### solution Solution

Here are the different steps made for our example :

• (Not with XCMS) import your datas into Galaxy instance
• MSNbase readMSData tool to read our MS datas
• XCMS peakpicking with xcms findChromPeaks (xcmsSet) tool tool
• (Not with XCMS but necessary) merge my datas into one file with xcms findChromPeaks Merger tool tool
• XCMS grouping with xcms groupChromPeaks (group) tool tool
• (Not done) XCMS retention time correction, then grouping again with xcms adjustRtime (retcor) tool tool
• XCMS integration of missing peaks with xcms fillChromPeaks (fillPeaks) tool tool

2 - Concerning what we said before and the previous answer, what is the complete name of your final RData file ?

### solution Solution

During each step of XCMS pre-processing, the name of the file which is processing is completed by the name of the step you were doing. So, finally your file should be name xset.merged.groupChromPeaks.fillChromPeaks.RData. That because (as seen in previous answer) you ran a grouping and the integration after merged datas.

3 - What is the size (in MB) of your final RData file ?

### solution Solution

To be able to see the size of a file in your history, you just have to select it. It will deploy informations about it and you can see the size of yours. For our example, the size of the final file is 1.4 MB.

# Processing with metaMS part (option 2)

metaMS is a R package for MS-based metabolomics data. It can do basic peak picking and grouping using functions from XCMS and CAMERA packages. The main output of metaMS is a table of feature intensities in all samples which can be analyzed with multivariate methods immediately. The package also offers the possibility to create in-house databases of mass spectra (including retention information) of pure chemical compounds. These databases can then be used for annotation purposes. The most important functions of this package are runGC and runLC (and each one to create databases createSTDdbGC and createSTDdbLC).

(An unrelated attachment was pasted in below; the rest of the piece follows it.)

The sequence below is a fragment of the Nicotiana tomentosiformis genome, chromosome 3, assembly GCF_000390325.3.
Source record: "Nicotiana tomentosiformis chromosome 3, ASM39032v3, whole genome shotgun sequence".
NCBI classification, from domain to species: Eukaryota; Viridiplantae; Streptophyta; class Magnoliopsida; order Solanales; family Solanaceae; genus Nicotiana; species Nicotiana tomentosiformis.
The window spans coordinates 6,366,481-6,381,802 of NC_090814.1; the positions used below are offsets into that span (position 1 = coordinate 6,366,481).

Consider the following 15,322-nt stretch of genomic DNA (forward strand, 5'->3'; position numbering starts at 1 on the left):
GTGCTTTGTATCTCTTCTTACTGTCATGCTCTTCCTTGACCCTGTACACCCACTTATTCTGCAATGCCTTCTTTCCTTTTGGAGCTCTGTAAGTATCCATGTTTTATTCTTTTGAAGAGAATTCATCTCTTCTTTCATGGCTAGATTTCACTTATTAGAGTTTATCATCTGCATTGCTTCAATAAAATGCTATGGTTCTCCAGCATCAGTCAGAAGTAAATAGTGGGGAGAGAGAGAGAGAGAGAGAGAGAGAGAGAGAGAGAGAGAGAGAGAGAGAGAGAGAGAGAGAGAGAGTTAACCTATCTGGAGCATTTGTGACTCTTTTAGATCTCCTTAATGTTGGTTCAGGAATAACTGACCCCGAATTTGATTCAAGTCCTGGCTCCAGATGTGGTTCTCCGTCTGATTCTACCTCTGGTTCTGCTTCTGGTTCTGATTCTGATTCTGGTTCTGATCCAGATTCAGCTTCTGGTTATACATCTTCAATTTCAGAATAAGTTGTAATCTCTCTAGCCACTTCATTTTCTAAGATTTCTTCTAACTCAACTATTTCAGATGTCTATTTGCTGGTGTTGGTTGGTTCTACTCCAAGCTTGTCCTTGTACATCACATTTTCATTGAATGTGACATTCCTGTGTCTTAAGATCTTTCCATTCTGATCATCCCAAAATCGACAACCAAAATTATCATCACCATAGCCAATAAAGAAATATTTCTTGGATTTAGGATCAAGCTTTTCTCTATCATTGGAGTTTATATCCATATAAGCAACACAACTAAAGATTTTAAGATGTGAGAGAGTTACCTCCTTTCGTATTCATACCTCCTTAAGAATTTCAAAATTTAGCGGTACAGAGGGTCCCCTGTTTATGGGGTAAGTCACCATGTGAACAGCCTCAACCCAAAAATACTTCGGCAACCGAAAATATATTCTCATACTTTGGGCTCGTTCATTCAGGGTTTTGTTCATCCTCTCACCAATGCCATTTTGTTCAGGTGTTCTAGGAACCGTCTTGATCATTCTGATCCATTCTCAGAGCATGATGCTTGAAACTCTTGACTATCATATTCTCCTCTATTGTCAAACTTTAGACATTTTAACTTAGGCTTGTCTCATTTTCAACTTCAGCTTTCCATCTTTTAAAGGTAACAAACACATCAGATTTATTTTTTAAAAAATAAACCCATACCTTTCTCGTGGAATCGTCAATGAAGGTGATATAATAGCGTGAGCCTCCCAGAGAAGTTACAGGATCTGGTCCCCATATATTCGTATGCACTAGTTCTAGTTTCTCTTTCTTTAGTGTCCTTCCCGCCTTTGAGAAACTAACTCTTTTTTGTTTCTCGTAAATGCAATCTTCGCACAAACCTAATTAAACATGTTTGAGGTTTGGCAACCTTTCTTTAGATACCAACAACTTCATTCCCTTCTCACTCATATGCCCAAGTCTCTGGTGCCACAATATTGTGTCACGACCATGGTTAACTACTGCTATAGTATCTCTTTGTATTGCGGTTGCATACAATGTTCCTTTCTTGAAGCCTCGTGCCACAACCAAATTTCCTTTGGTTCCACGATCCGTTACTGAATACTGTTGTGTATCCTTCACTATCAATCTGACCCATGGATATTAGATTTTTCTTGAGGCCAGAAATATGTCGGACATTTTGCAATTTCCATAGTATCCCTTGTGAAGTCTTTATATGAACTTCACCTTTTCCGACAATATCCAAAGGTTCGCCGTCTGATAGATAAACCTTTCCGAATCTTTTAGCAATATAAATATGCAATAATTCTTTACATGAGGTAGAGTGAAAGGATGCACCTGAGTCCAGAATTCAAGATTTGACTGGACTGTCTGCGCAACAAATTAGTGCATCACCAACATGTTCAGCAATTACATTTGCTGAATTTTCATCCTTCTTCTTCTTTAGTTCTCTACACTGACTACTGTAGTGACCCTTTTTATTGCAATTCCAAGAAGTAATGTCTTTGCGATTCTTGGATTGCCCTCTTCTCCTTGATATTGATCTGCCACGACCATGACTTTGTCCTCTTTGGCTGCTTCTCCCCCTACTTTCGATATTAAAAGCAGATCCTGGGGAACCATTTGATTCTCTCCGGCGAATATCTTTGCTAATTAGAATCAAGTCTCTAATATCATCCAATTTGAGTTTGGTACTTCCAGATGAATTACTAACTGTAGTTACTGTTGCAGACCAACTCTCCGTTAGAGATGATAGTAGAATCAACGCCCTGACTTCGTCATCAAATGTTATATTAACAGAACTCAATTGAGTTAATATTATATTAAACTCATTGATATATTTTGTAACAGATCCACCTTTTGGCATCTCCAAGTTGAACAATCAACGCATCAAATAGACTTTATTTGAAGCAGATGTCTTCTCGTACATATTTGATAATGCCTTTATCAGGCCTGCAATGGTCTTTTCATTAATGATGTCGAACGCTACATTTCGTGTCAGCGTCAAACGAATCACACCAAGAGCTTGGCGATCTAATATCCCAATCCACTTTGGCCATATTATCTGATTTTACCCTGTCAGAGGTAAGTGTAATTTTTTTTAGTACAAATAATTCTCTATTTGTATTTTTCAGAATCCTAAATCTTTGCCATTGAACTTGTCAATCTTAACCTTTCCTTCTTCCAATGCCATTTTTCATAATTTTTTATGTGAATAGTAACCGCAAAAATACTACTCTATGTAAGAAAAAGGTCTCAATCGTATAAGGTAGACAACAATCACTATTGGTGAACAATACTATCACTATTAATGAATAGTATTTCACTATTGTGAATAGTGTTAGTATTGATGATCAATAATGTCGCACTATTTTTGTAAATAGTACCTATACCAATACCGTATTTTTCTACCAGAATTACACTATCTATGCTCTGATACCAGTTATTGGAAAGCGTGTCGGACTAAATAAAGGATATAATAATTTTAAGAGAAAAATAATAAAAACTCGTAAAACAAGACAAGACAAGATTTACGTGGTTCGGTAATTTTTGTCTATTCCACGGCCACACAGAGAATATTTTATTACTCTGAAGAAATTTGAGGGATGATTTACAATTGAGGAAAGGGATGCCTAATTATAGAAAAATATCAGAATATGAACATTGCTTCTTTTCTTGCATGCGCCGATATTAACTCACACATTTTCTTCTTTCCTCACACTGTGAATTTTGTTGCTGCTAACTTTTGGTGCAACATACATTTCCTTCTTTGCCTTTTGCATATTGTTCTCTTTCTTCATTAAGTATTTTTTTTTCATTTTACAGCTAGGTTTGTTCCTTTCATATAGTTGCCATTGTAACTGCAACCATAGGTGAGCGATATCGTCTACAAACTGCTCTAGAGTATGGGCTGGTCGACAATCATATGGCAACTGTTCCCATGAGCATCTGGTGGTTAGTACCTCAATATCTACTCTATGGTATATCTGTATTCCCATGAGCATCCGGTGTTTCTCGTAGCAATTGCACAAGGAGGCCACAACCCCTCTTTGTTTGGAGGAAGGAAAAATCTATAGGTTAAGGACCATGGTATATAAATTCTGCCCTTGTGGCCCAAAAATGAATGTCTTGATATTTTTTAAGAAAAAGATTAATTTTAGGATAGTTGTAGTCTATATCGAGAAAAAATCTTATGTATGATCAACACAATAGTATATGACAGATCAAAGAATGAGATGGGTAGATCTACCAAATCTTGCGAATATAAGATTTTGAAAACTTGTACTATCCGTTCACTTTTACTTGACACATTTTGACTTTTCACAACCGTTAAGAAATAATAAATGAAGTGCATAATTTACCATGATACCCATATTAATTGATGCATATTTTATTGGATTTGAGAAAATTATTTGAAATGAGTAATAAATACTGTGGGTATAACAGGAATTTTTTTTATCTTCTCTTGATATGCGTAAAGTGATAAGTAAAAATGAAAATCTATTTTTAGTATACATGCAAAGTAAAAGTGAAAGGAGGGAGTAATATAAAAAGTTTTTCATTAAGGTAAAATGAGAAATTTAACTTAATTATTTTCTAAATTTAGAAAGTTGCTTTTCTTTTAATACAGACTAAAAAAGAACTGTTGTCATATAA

During this tutorial we are interested in GC-MS analysis, so we will use the runGC function of metaMS and described it in details to be able to understand this function. The standard workflow of metaMS for GC-MS data is the following :

The runGC function is implemented in metaMS.runGC tool tool in W4M Galaxy. It takes a vector of file names, corresponding to the samples, and a settings list as mandatory arguments. In addition, some extra arguments can be provided. In particular, a database of standards, as discussed later in the tutorial, can be provided for annotation purposes. This tool regroups all these steps that are described in the following parts to be able to understand all its functionalities and particularities. We will run the tool after we understand each of its steps because it is important to know what are the best parameters for our data and why each parameter is done.

## Peak picking

The peak picking is performed by the usual XCMS functions. A function has been written in metaMS to allow the individual parameters to be passed to the function as a settings list. The result is that the whole of the XCMS functionality is available, simply by changing the values of some settings, or by adding fields.